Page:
Australian confectionery manu-facturers import foreign-made machinery duty-free under the ‘enhanced project by-law scheme’. It provides duty-free tariff concessions for imported mixing technology to food processing projects over AUD10m (€6.8m) where equivalent Australian-made technology does not exist, or where the technology provides a unique benefit to the business.

A rare local plant maker is Ernest Fleming Machinery & Equipment, a Sydney-based company that manufactures mixing machines. The company also imports mixers from Europe and other countries such as India and China but according to director Arthur Lowenstein: “Quite often … companies won’t touch the Indian or Chinese stuff. If they are worried about quality, they want European- or even Australian-made.”

Other markets

Other markets are more self-enclosed. In Japan, a variety of mixers have been developed for two distinct confectionery sub-sectors: western style confections and Japanese traditional confections.

“They have different functions. Foaming mixers, for example, are mostly used in western style bakeries, where foaming cream is often used. But they are rarely used for Japanese confections, most of which use bean paste,” says Ryoko Irie, of Saitama-based mixer manufacturer Aicoh.

The company has a rich portfolio of mixers, including its stainless series launched in 2010. The series – marketed as hygienic, safe and reliable – quickly became popular among clients, including Lotte Co Ltd, Morinaga & Company and Meiji Co, Ltd.

The series includes more than 10 mixers, such as the head lifting stainless Super Twin mixer featuring a twin shaft mixer to ensure fine whipping and limiting scattering in bulk production; as well as Folder Mix, which specialises in processing delicate materials such as flour. However, the best-selling machine is the AWM-60ST whipping twin shaft mixer, says Irie.

“It’s exclusively for western style confections. It whips fresh cream and produces cookie dough,” Irie continues. The device features a bowl, which can handle up to 50 litres of fluid, as well as a twin shaft mixer that generates convection to “significantly reduce mixing time compared with using a conventional vertical mixer,” she adds.

Part of the process

Given that mixing machines are a critical part of the confectionery processing cycle, it is perhaps surprising that this sub-sector is very stable, with improvements often being tweaks on classic designs rather than wholesale make-overs.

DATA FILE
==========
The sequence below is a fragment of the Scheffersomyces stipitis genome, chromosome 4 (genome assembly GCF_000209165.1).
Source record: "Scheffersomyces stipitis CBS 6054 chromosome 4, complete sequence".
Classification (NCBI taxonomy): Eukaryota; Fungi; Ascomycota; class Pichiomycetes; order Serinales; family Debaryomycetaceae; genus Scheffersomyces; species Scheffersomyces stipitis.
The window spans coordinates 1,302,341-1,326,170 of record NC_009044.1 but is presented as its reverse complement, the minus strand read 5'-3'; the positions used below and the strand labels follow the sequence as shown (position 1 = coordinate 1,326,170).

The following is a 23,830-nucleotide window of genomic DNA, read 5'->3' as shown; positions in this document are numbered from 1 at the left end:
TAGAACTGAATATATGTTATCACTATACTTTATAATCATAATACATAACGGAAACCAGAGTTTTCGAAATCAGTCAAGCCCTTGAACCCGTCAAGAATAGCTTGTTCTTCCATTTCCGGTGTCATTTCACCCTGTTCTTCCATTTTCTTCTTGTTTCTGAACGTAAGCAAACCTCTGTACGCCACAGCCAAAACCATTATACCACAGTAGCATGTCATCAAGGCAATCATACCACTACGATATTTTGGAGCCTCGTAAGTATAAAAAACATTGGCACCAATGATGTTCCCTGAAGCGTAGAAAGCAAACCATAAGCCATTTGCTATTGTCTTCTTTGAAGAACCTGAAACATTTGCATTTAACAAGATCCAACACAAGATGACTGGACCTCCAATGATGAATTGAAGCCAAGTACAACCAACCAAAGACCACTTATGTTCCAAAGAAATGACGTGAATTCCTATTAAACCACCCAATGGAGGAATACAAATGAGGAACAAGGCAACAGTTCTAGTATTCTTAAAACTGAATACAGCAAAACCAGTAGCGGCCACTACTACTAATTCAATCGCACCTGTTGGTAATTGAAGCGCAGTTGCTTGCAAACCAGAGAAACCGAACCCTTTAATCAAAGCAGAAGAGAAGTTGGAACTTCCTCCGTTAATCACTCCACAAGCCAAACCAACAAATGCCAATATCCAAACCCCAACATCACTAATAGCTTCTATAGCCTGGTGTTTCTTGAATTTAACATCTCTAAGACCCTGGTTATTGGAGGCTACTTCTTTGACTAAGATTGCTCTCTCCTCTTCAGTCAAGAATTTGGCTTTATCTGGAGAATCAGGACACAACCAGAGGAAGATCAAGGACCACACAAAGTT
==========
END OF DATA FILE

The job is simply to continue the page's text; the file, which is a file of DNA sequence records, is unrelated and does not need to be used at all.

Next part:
Take Illinois, US-based confectionery machinery manufacturer Savage Bros, which has been in business since 1855. Its key mixing machine is the S-92 FireMixer cooker mixer, which was launched in 1902 and has been updated only twice, in 1948 – the S48, and also in 1992 – the S92.

Beata Corson, marketing sales and media co-ordinator, told Confectionery Production that these new editions involved fine-tuning what already sold well: “The core of candy making remains the same; you are looking at the same temperature, the same agitation – you don’t want to change something that has worked for 100 years.”

The S92 stirs the batch while cooking, as it always has – but now under digital temperature control. Savage sells gas or electric variants under native American motifs: a ‘Warrior’ model has a spring-loaded scraper agitator with fixed breaker bar; and a ‘Chief’ model has a counter-rotating second agitator for stiff recipes or those needing extra agitation.

Other models include a FireMixer-14 table-top automatic electric cooker mixer with PLC touch-screen control, which makes fudge, caramel, toffee, brittle and hard candy.

One-third of the company’s business involves mixing machines, with key confectionery clients making toffees and caramels. Most are across the US, but the company does export, and Ms Corson says that if successful, the negotiations to forge a European Union (EU)-USA Transatlantic Trade and Investment Partnership (TTIP) trade deal would help, because it could cut away export-import red tape. This currently restricts the company’s exports of mixers: “You run into different certifications and rules on different metals and alloys. It can be very expensive to get equipment certified. We might have to raise the price of the machine.” As it is Savage already has a higher export price for its machines. A comprehensive trade deal would “be an opportunity,” she says.

Conclusion

A common characteristic of mixing machines is their longevity (Savage offers parts for repairs) – and that has created a thriving second-hand market: “We’re sometimes competing against ourselves,” says Corson. “We have customers with machines that were working in the early 1900s.” Is this a problem? No, she says: “We hope we can grow with them and supply bigger equipment, and that they will continue to use the old smaller equipment for smaller product lines.”¨